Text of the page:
and learning. The Education Team has delivered programme at most of the major National Collections, and will discuss with you any specific requirements.

Key Stage 2
The Engine House has been successfully running actor-led workshops for primary schools for the past seven years, covering Victorians and Local History.

We have worked locally with the Pumphouse Educational Museum, and nationally with the London Museums Agency, to develop a successful module, through four sessions, for QCA 12: How did life change in our locality in Victorian times? (see below)

Visits are supported by a Teacher’s Resource Pack for Key Stage 2, developed with funding from the Heritage Lottery Fund.

Key Stage 4
A visit to the Engine House supports learning across the curriculum in Science, History, Geography, Design and Technology but also throughout the Key Stages and for lifelong learning. We have established successful and ongoing programmes with City Technology Colleges looking at design technology and structures, and with other schools studying the works of the Brunels under the NC topic ‘Britain 1750-1900’. Resources examine how the expansion of trade and industrialisation affected the UK and the local area, and the effect of the Brunels’ work in terms of the development of the Port of London, and in the pioneering of a new technology that placed Britain at the forefront of this area of engineering for the next 50 years.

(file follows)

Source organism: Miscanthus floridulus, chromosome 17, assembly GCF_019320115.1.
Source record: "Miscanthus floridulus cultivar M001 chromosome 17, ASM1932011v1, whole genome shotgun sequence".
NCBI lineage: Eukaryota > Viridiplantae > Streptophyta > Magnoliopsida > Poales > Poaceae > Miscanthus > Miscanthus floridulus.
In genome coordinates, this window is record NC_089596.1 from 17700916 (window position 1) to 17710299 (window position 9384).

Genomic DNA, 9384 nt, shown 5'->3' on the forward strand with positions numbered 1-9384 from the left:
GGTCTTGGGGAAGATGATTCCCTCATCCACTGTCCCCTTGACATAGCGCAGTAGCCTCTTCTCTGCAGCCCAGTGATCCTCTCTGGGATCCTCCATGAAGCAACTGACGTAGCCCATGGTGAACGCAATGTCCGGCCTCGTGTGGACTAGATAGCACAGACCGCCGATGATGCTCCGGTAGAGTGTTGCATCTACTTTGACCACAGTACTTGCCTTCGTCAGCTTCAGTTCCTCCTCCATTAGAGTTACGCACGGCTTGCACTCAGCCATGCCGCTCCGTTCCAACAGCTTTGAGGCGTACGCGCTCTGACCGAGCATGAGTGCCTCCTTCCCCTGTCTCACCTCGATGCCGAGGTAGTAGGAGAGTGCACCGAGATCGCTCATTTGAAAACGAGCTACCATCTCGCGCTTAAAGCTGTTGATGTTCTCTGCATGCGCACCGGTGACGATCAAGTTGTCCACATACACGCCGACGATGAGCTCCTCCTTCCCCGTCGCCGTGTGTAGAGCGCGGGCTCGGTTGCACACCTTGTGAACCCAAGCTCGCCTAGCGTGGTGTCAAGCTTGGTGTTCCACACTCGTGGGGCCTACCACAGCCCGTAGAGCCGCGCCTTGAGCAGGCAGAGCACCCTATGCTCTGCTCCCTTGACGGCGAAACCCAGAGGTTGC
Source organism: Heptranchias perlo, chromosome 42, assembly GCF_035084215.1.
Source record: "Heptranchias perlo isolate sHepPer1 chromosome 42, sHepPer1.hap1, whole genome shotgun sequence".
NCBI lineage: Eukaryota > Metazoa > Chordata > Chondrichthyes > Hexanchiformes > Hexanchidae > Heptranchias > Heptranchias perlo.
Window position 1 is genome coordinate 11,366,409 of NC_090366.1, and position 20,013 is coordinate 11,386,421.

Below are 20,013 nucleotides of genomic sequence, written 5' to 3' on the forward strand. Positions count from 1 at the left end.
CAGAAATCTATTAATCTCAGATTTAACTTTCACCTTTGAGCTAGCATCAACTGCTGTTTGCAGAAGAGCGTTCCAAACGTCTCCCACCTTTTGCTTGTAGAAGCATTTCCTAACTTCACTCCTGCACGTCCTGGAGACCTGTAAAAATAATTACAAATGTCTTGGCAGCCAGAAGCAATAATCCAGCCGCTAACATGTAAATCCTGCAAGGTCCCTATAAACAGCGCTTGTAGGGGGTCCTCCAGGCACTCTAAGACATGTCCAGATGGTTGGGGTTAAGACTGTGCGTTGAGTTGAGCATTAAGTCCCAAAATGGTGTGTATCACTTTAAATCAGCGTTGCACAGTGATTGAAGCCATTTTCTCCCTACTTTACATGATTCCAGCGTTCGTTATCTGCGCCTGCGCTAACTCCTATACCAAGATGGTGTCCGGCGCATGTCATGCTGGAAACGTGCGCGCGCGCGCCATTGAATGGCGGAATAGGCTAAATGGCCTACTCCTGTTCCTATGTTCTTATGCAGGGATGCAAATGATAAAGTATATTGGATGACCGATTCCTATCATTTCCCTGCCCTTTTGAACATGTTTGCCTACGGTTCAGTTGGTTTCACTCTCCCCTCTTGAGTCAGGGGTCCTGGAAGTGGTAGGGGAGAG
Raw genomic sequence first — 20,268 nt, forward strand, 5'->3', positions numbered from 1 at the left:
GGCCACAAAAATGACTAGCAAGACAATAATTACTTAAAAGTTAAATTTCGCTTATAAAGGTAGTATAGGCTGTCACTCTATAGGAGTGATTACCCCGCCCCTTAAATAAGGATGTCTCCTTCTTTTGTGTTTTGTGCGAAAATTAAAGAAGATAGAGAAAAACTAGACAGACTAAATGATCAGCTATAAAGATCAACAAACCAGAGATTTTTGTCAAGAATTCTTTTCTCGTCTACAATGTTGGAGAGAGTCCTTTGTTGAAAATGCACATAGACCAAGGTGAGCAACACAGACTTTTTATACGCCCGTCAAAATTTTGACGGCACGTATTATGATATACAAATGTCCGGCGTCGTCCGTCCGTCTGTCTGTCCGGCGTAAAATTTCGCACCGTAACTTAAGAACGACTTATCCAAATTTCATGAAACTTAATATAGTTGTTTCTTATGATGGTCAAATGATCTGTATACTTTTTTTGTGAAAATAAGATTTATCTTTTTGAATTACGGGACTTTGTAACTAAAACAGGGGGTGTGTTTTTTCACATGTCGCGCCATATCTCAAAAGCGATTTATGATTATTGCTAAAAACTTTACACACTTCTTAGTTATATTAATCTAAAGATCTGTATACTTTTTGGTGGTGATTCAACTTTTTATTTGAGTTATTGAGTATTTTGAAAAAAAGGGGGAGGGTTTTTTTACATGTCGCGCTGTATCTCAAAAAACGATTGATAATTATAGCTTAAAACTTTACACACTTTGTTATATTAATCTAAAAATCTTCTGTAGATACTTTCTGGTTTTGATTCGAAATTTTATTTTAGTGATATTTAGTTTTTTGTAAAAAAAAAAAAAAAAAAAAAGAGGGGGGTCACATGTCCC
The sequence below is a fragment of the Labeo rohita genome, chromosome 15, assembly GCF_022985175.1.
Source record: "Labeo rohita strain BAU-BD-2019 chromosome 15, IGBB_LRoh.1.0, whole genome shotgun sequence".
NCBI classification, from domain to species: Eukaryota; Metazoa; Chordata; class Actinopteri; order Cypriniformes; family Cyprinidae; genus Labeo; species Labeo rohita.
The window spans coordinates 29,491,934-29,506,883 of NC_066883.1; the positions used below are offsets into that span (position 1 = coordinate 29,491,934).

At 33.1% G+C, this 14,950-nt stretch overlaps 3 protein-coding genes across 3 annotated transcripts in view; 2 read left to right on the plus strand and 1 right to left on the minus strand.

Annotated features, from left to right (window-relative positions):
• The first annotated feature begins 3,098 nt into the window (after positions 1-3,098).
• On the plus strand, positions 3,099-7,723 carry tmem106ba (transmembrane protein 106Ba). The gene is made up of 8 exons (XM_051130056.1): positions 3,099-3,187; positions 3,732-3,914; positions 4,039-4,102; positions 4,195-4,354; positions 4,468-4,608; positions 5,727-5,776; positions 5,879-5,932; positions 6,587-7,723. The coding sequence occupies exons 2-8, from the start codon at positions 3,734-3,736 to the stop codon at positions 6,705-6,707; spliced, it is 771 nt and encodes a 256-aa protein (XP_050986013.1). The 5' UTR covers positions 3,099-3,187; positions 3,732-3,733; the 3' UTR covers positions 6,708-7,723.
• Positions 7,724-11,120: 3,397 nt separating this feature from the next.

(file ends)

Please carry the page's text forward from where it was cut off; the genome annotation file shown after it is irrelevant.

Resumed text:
Visits are supported by a Teacher’s Resource Pack for Key Stage 4 students developed with a grant from Price Waterhouse.

In today’s world of equal opportunity, it seems appropriate to remind students that Brunel’s sister Sophie was nick-named ‘Brunel in Petticoats’ by the then Prime Minister, Lord North. Sophie showed greater promise and skill in engineering than her famous brother, and in different circumstances is likely to have made a better career…

Programme for QCA 12
How did life change in our locality in Victorian times?